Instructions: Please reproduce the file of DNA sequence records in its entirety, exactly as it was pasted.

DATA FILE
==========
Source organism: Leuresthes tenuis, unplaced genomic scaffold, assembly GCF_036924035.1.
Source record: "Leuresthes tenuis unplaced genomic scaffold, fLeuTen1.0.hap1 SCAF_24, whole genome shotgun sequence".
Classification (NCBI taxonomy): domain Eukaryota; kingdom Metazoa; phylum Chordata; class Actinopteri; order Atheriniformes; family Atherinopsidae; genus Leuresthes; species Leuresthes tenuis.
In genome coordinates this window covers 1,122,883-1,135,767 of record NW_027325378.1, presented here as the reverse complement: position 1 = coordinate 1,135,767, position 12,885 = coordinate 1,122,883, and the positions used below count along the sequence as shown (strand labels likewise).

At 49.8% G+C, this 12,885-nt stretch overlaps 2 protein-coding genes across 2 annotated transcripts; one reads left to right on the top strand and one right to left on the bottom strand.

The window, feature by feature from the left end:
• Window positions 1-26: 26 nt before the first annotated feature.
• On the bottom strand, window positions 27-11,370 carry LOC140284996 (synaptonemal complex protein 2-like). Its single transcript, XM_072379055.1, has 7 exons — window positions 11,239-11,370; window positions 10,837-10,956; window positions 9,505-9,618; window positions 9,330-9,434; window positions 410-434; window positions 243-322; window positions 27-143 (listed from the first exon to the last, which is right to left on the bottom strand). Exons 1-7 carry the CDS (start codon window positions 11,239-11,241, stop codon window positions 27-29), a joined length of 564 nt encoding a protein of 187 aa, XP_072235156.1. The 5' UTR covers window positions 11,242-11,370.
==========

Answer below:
Source organism: Leuresthes tenuis, unplaced genomic scaffold, assembly GCF_036924035.1.
Source record: "Leuresthes tenuis unplaced genomic scaffold, fLeuTen1.0.hap1 SCAF_24, whole genome shotgun sequence".
Classification (NCBI taxonomy): domain Eukaryota; kingdom Metazoa; phylum Chordata; class Actinopteri; order Atheriniformes; family Atherinopsidae; genus Leuresthes; species Leuresthes tenuis.
In genome coordinates this window covers 1,122,883-1,135,767 of record NW_027325378.1, presented here as the reverse complement: position 1 = coordinate 1,135,767, position 12,885 = coordinate 1,122,883, and the positions used below count along the sequence as shown (strand labels likewise).

At 49.8% G+C, this 12,885-nt stretch overlaps 2 protein-coding genes across 2 annotated transcripts; one reads left to right on the top strand and one right to left on the bottom strand.

The window, feature by feature from the left end:
• Window positions 1-26: 26 nt before the first annotated feature.
• On the bottom strand, window positions 27-11,370 carry LOC140284996 (synaptonemal complex protein 2-like). Its single transcript, XM_072379055.1, has 7 exons — window positions 11,239-11,370; window positions 10,837-10,956; window positions 9,505-9,618; window positions 9,330-9,434; window positions 410-434; window positions 243-322; window positions 27-143 (listed from the first exon to the last, which is right to left on the bottom strand). Exons 1-7 carry the CDS (start codon window positions 11,239-11,241, stop codon window positions 27-29), a joined length of 564 nt encoding a protein of 187 aa, XP_072235156.1. The 5' UTR covers window positions 11,242-11,370.